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250067 VO Riemann surfaces (2018S)

5.00 ECTS (3.00 SWS), SPL 25 - Mathematik

Details

max. 25 participants
Language: English

Examination dates

Lecturers

Classes (iCal) - next class is marked with N

Tuesday 06.03. 09:45 - 12:15 Seminarraum 7 Oskar-Morgenstern-Platz 1 2.Stock
Tuesday 13.03. 09:45 - 12:15 Seminarraum 7 Oskar-Morgenstern-Platz 1 2.Stock
Tuesday 20.03. 09:45 - 12:15 Seminarraum 7 Oskar-Morgenstern-Platz 1 2.Stock
Tuesday 10.04. 09:45 - 12:15 Seminarraum 7 Oskar-Morgenstern-Platz 1 2.Stock
Tuesday 17.04. 09:45 - 12:15 Seminarraum 7 Oskar-Morgenstern-Platz 1 2.Stock
Tuesday 24.04. 09:45 - 12:15 Seminarraum 7 Oskar-Morgenstern-Platz 1 2.Stock
Tuesday 08.05. 09:45 - 12:15 Seminarraum 7 Oskar-Morgenstern-Platz 1 2.Stock
Tuesday 15.05. 09:45 - 12:15 Seminarraum 7 Oskar-Morgenstern-Platz 1 2.Stock
Tuesday 29.05. 09:45 - 12:15 Seminarraum 7 Oskar-Morgenstern-Platz 1 2.Stock
Tuesday 05.06. 09:45 - 12:15 Seminarraum 7 Oskar-Morgenstern-Platz 1 2.Stock
Tuesday 12.06. 09:45 - 12:15 Seminarraum 7 Oskar-Morgenstern-Platz 1 2.Stock
Tuesday 19.06. 09:45 - 12:15 Seminarraum 7 Oskar-Morgenstern-Platz 1 2.Stock
Tuesday 26.06. 09:45 - 12:15 Seminarraum 7 Oskar-Morgenstern-Platz 1 2.Stock

Information

Aims, contents and method of the course

Riemann surfaces were originally conceived in complex analysis in order to deal with multivalued functions. The analytic continuation of a given holomorphic function element along different paths leads in general to different branches of that function. Riemann replaced the domain of the function by a multiple-sheeted covering of the complex
plane to get a single valued function on the covering space.

Abstract Riemann surfaces are by definition connected complex one-dimensional manifolds. They are the natural domains of definitions of holomorphic functions in one variable.

First we will introduce Riemann surfaces and discuss basic properties. We develop the fundamentals of the theory of topological covering spaces including the fundamental group, the universal covering, and deck transformations. It will turn out that non-constant holomorphic maps between Riemann surfaces are covering maps, possibly with branch points.

Then we get acquainted with the language of sheaves. It proves very useful in the construction of Riemann surfaces which arise from the analytic continuation of germs of holomorphic functions. Some attention is devoted to the Riemann surfaces of algebraic functions, i.e., functions which satisfy a polynomial equation with meromorphic
coefficients.

For the further study of Riemann surfaces we need the calculus of differential forms. We also briefly discuss periods and summands of automorphy.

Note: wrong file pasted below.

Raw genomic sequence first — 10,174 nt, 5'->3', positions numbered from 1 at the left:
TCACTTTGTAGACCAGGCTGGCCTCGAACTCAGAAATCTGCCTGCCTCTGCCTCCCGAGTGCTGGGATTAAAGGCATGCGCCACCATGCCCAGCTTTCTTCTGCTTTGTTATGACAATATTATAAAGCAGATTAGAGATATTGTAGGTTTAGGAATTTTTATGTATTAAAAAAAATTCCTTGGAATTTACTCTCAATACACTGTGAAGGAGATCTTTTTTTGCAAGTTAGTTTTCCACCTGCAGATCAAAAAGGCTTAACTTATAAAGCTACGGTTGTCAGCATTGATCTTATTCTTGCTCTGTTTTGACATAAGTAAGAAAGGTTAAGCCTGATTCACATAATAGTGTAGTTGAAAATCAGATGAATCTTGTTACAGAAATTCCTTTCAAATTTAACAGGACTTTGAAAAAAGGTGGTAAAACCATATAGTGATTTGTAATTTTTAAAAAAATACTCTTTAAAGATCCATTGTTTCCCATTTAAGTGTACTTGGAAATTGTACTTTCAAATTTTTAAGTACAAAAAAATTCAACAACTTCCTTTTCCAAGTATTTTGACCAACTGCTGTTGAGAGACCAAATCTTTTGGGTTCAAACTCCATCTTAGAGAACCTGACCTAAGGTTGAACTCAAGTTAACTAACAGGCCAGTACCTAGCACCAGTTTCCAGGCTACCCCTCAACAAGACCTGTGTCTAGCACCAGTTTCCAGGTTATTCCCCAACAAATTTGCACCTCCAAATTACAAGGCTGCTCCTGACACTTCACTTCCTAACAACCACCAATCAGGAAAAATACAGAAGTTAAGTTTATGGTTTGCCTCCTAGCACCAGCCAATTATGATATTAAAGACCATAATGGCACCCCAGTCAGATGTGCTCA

Another important tool for the investigation of the geometry of Riemann surfaces is Cech cohomology. We will develop the basics of this theory. We shall only need the cohomology groups of zeroth and first order. The long exact cohomology sequence will prove useful for the computation of cohomology groups. On Riemann surfaces we
prove versions of Dolbeault's and deRham's theorem.

Next we will focus on compact Riemann surfaces. We present and prove the main classical results, like the Riemann--Roch theorem, Abel's theorem, and the Jacobi inversion problem. Following Serre, all the main theorems are derived from the fact that the first cohomology group with coefficients in the sheaf of holomorphic functions is a finite dimensional complex vector space. The proof of this fact
is based on a functional-analytic result due to Schwartz. Its dimension is the genus of the Riemann surface. By means of the Serre duality theorem we will see that the genus equals the maximal number of linearly independent holomorphic one-forms on the compact Riemann surface. Eventually, it will turn out that the genus is a topological invariant. Much of this part is concerned with the existence of meromorphic functions on compact Riemann
surfaces with prescribed principal parts or divisors.

Non-compact Riemann surfaces are studied next. The function theory of non-compact Riemann surfaces has many similarities with the one
on regions in the complex plane. In contrast to compact Riemann surfaces, there are analogues of Runge's theorem, the Mittag--Leffler theorem, and the Weierstrass' theorem. The solution of the Dirichlet problem, based on Perron's method, will provide a further existence theorem. It will lead to a proof of Rado's theorem that every Riemann surface has a countable topology. We shall also prove the uniformization theorem for Riemann surfaces: any simply connected Riemann surface is isomorphic to one of three normal forms, i.e,
the Riemann sphere, the complex plane, or the unit disk. Evidently, this is a generalization of the Riemann mapping theorem. As a consequence we get the classification of Riemann surfaces: every Riemann surface is isomorphic to the quotient of one of the three normal forms by a group of Möbius transformations isomorphic to the fundamental group of the Riemann surface which acts discretely and fixed point freely.

Apart from some familiarity with basic complex analysis, general topology, and basic algebra no other prerequisites are demanded. All necessary tools will be developed when needed.

Assessment and permitted materials

Oral exam

Minimum requirements and assessment criteria

Knowledge and comprehension of the topics presented in the course.

Examination topics

Topics presented in the course.

Reading list

Lecture notes will be provided:
http://www.mat.univie.ac.at/~armin/lect/Riemann_surfaces.pdf
The presentation follows closely the book

O. Forster, Lectures on Riemann surfaces, Graduate Texts in Mathematics, vol. 81, Springer- Verlag, New York, 1991.

Association in the course directory

MANV, MGEV

Last modified: We 23.09.2020 00:28